Science of Reading: The Podcast

By Amplify Education

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Description

Science of Reading: The Podcast will deliver the latest insights from researchers and practitioners in early reading. Via a conversational approach, each episode explores a timely topic related to the science of reading.

Episode Date
A conversation with Nancy Nelson
2786

Dr. Nancy Nelson, Research Assistant Professor at the Center on Teaching and Learning at the University of  Oregon, discusses myths and misconceptions around  RTI, Multi-Tiered Systems of Support (MTSS), and universal screening in reading instruction.

Quotes:

"Dyslexia is not a black and white condition—it also exists on a continuum."

“Relying on data allows us to engage in a systematic process to implement systems to meet the needs of all kids.”

Resources: 

DIBELS® at the University of Oregon

Want to discuss the episode? Join our Facebook group Science of Reading: The Community.

Feb 19, 2020
A conversation with Carolyn Strom
3220

Carolyn Strom, Professor of Early Childhood Literacy and Innovation at NYU, discuss her research and interviews with pre-school teachers and how students learn to read, her view on the science of reading and the cognitive science behind it all. She shares her insights on the importance of neuroscience, culturally responsive teaching and dives into Linnea Ehri’s four phases of learning how to read.

Quotes:

“Our brains are not wired to read…we have to do a neurological backflip to teach our brains to read."

“You can’t think about a tree without thinking of its environment the same way you should not be thinking about a kid’s reading development without thinking of their environment.” 

Resources:

Reading in the Brain: The New Science of How We Read by Stanislas Dehaene

Carolyn Strom NYU Bio

Want to discuss the episode? Join our Facebook group Science of Reading: The Community.

Feb 05, 2020
A conversation with Tim Shanahan
2095

Literacy expert and author Tim Shanahan discusses his views on teaching reading in middle school as an extension of evidence-based early literacy practices. What are some of the challenges and what should reading instruction include? Tim and host Susan Lambert dive into boosting comprehension, how the English language is always changing, and how to structure reading instruction across content areas such as history, science, and math so students are equipped to comprehend those texts as well.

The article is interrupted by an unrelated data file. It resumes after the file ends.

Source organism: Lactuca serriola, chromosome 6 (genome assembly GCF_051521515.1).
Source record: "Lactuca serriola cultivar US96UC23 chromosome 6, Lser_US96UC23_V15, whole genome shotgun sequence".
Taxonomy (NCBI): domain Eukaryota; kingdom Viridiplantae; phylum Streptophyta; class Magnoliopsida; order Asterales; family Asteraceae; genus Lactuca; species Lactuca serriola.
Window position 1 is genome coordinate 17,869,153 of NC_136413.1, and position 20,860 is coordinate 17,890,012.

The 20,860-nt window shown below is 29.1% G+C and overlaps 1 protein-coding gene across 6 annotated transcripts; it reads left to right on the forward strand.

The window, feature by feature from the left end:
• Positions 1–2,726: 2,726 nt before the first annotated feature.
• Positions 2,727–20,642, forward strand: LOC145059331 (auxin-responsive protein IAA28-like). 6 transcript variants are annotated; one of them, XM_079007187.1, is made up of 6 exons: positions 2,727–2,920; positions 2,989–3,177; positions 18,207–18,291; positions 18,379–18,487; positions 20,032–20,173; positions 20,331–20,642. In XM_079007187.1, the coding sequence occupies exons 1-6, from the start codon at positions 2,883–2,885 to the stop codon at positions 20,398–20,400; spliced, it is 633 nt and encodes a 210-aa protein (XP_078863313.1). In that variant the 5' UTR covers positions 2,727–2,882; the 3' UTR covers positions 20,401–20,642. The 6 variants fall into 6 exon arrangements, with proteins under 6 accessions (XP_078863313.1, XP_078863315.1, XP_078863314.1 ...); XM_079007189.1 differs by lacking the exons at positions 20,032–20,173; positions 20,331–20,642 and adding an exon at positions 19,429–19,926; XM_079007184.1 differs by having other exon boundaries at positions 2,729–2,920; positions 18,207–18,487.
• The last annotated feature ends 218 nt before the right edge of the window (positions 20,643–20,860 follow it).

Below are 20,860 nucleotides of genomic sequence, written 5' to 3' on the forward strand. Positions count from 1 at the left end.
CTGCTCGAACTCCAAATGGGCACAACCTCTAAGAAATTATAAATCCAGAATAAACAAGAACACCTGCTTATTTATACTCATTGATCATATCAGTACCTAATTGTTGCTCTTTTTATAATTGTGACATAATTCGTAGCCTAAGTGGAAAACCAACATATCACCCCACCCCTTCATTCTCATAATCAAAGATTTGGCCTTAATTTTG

Quotes:

“It is absolutely essential in any comprehension lesson that the kids come away with knowledge.”

“Not dealing with vocabulary early on is like leaving ticking time bomb for later.”

Resources:

Shanahan on Literacy website and blog posts

Podcast: A conversation with Tim Rasinski 

Want to discuss the episode? Join our Facebook group Science of Reading: The Community.

Jan 22, 2020
A conversation with Anne Lucas
1888

What is the missing link in reading comprehension? Anne Lucas, former curriculum director and current product manager of Amplify Reading, discusses the multifaceted nature of comprehension, why it’s so difficult to teach, a teacher's powerful "eureka! moment," and the specific sentence-level skills which, if practiced, improve overall comprehension. 

Quotes:
“The more tools we give to kids to grapple with texts and concepts, the better they’ll be able to do it.”

“Background knowledge is incredibly important and is something that we need to integrate into instruction and curriculum.”